ORDER GRANTING 8 & 10 Motion Unseal Grand Jury Transcripts. Ordered by US DISTRICT JUDGE MARC THOMAS TREADWELL on 8/18/2017. (tlh)
IN THE UNITED STATES DISTRICT COURT
FOR THE MIDDLE DISTRICT OF GEORGIA
IN RE PETITION OF:
ANTHONY S. PITCH
MISCELLANEOUS NO. 5:14-MC-2 (MTT)
This matter involves a federal grand jury’s investigation into what has been
described as the last mass lynching in the United States.1 Both the murders and the
grand jury investigation took place in 1946. Anthony S. Pitch asks the Court to unseal
the grand jury’s records. For the following reasons, the petition is GRANTED.
Pitch is a historian researching the July 25, 1946 murder of four AfricanAmericans in Walton County, Georgia. The incident is commonly known as the Moore’s
Ford lynching. The victims, two married couples, were dragged from a car, tied to a
tree, and shot multiple times. According to most accounts, a crowd of some
considerable size was present. The murders occurred shortly after the racially charged
1946 Democratic Party gubernatorial primary election, the first Democratic primary in
Georgia in which black citizens were allowed to vote. In that election, former Governor
Eugene Talmadge lost the popular vote to progressive James V. Carmichael but
The Government does not dispute the historical significance of the Moore’s Ford lynching, and the
parties have freely discussed historical events that have not been formally documented in the Court’s
record. Given that the historical events are not disputed and are well documented, the Court does the
crushed Carmichael in the county unit vote.2 Some believe the murders were directly
related to that election.3
President Truman ordered the Federal Bureau of Investigation to investigate the
murders, and on December 3, 1946, District Court Judge T. Hoyt Davis convened a
grand jury.4 According to one account, the FBI interviewed 2,790 people and the grand
jury subpoenaed 106 witnesses. Laura Wexler, Fire in a Canebreak: The Last Mass
Lynching in America 190 (2003). Notwithstanding the breadth of the investigation and
the presence of a number of witnesses, no one identified any of the participants, and no
indictments for the murders were returned. The case remains unsolved.
On February 3, 2014, Pitch petitioned this Court for an order unsealing the grand
jury transcripts. Doc. 1. This Court denied the petition without prejudice on August 19,
2014 because, at the time, there was no evidence any records existed. Doc. 7 at 3.
Along with the white primary, the county unit system was an effective tool to marginalize black voters.
Created by the Neill Primary Act of 1917, the county unit system gave each county at a party’s
nominating convention two votes for each representative it had in the lower house of the General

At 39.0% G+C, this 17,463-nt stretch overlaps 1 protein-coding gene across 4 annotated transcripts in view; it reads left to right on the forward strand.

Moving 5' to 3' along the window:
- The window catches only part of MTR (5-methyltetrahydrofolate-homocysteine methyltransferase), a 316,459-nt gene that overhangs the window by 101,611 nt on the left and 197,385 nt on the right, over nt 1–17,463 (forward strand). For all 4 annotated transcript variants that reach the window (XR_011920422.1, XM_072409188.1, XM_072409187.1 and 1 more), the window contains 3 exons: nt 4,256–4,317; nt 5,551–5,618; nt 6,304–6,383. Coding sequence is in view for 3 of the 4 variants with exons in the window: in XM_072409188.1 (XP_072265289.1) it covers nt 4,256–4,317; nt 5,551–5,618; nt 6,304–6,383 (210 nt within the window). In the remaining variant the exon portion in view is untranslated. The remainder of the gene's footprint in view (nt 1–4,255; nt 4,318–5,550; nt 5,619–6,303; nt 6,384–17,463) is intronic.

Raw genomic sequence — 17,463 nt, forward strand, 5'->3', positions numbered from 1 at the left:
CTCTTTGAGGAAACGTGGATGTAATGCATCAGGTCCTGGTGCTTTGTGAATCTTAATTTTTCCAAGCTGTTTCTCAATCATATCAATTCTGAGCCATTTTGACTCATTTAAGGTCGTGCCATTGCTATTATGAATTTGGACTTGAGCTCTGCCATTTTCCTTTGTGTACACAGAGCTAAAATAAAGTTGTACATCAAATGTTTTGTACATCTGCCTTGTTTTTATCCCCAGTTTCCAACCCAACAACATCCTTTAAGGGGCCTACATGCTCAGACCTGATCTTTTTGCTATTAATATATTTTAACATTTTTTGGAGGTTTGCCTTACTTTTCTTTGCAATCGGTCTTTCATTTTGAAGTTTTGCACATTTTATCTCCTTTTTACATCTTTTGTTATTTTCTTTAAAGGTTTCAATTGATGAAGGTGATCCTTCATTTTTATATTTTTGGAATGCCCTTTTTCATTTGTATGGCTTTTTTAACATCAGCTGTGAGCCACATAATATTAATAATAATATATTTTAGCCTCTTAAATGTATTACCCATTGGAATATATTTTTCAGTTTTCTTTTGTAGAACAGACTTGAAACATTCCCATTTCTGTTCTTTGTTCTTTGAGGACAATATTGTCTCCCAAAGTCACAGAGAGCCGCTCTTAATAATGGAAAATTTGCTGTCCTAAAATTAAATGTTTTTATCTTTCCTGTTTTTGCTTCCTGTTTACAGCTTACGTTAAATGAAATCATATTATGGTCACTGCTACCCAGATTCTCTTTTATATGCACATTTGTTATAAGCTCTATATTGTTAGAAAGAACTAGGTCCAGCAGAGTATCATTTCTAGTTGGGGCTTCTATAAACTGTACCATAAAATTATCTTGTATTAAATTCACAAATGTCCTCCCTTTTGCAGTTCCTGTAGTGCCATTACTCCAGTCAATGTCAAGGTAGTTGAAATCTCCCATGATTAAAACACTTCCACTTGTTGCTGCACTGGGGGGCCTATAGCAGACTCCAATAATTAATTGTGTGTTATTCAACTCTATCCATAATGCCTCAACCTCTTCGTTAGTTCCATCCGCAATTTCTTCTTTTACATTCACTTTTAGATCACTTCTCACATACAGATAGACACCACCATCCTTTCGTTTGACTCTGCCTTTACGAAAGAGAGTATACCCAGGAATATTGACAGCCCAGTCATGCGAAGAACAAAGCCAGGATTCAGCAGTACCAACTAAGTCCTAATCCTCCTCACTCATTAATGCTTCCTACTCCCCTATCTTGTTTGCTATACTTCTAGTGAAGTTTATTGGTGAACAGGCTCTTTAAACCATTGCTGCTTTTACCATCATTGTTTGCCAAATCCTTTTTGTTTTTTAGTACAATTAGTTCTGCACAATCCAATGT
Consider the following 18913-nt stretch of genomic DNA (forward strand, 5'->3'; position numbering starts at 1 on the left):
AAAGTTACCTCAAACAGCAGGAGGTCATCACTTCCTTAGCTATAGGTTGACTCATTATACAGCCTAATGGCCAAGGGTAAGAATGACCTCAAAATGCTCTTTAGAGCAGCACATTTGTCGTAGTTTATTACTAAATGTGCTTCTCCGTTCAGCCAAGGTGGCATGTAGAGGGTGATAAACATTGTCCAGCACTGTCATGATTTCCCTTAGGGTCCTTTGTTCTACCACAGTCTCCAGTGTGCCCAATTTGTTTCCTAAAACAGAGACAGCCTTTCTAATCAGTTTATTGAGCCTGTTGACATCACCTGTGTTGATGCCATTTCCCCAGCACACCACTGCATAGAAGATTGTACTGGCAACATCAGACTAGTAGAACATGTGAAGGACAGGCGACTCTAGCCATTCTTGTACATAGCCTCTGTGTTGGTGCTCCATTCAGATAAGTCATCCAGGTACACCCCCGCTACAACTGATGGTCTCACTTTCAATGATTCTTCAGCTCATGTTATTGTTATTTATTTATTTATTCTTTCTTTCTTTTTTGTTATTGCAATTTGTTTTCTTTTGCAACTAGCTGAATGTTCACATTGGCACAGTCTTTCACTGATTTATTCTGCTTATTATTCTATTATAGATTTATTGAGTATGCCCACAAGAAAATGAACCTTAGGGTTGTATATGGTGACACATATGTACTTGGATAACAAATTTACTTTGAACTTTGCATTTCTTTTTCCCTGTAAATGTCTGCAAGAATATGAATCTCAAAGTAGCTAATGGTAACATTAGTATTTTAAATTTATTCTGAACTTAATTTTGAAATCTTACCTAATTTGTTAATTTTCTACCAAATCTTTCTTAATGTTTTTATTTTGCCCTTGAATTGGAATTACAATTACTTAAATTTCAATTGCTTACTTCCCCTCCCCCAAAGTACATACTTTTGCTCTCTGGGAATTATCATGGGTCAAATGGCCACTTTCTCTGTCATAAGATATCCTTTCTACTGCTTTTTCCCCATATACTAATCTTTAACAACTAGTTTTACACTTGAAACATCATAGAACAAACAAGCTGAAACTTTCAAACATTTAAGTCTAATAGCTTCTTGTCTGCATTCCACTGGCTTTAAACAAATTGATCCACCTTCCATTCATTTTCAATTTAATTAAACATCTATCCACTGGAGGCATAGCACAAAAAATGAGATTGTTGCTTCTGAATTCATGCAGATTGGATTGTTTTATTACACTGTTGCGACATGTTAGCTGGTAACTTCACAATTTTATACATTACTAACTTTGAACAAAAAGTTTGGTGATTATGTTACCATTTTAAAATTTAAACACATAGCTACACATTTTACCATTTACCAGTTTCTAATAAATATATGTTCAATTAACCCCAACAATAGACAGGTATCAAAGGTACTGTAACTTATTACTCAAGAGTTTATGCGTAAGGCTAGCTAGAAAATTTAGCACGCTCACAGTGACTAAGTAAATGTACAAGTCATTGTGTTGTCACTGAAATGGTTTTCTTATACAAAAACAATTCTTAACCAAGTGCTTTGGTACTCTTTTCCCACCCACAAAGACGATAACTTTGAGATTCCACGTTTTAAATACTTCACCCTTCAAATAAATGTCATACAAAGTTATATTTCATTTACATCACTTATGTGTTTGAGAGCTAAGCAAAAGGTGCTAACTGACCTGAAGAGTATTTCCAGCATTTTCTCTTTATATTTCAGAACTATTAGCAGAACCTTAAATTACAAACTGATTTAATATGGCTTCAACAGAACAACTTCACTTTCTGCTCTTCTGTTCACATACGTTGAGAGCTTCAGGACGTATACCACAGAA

Assembly. Based on this formula, by 1944, Georgia’s 159 counties had a total of 410 county unit votes.
Fulton County, with a population of more than 500,000, had six of these votes, two for each of its three
representatives. The three smallest counties, Glascock, Quitman, and Echols, with a combined
population of less than 7,000, matched the voting strength of Fulton County at the Democratic Party’s
nominating convention. See South v. Peters, 89 F. Supp. 672 (N.D. Ga. 1950). In 1962, the Supreme
Court ruled the county unit system unconstitutional. Baker v. Carr, 369 U.S. 186 (1962).
According to a Talmadge biographer, the Walton County Sheriff told a reporter the day after the murders
that he had no clues or suspects and nothing could be done. He added, however, “they hadn’t ought to
killed the two women.” A man standing nearby then commented: “This thing’s got to be done to keep
Mister N____ in his place. Since the court said he could vote, there ain’t been any holding him.” William
Anderson, The Wild Man From Sugar Creek: The Political Career of Eugene Talmadge 233 (1975); see
also Calvin Kytle & James A. Mackay, Who Runs Georgia? A Contemporary Account of the 1947 Crisis
that Set the Stage for Georgia’s Political Transformation 72 (1998) (“[T]he lynching of the four Negroes
near Monroe and the murder of another in Taylor County can be traced directly to the inflammatory nature
of the 1946 campaign.”).
Ironically, it was Judge Davis who ruled the Georgia Democratic white primary unconstitutional. King v.
Chapman, 62 F. Supp. 639 (M.D. Ga. 1945), aff’d Chapman v. King, 154 F.2d 460 (5th Cir. 1946). When
the Fifth Circuit affirmed Judge Davis on March 6, 1946, gubernatorial candidate Eugene Talmadge
launched his racially divisive campaign for Governor.
The assumption then was the records had been routinely destroyed or were somehow
lost. On January 17, 2017, Pitch renewed his motion, claiming that his investigation had
revealed the records were at the National Archives and Records Administration in
Washington, D.C. Docs. 8 at 7, 10. That same day, the Court ordered the Department
of Justice to produce the records for in camera inspection. Doc. 9. The Government
then confirmed that transcripts, but no other records, had been found and filed copies
under seal. Docs. 14; 16. Relying on Fed. R. Crim. P. 6(e), the Government now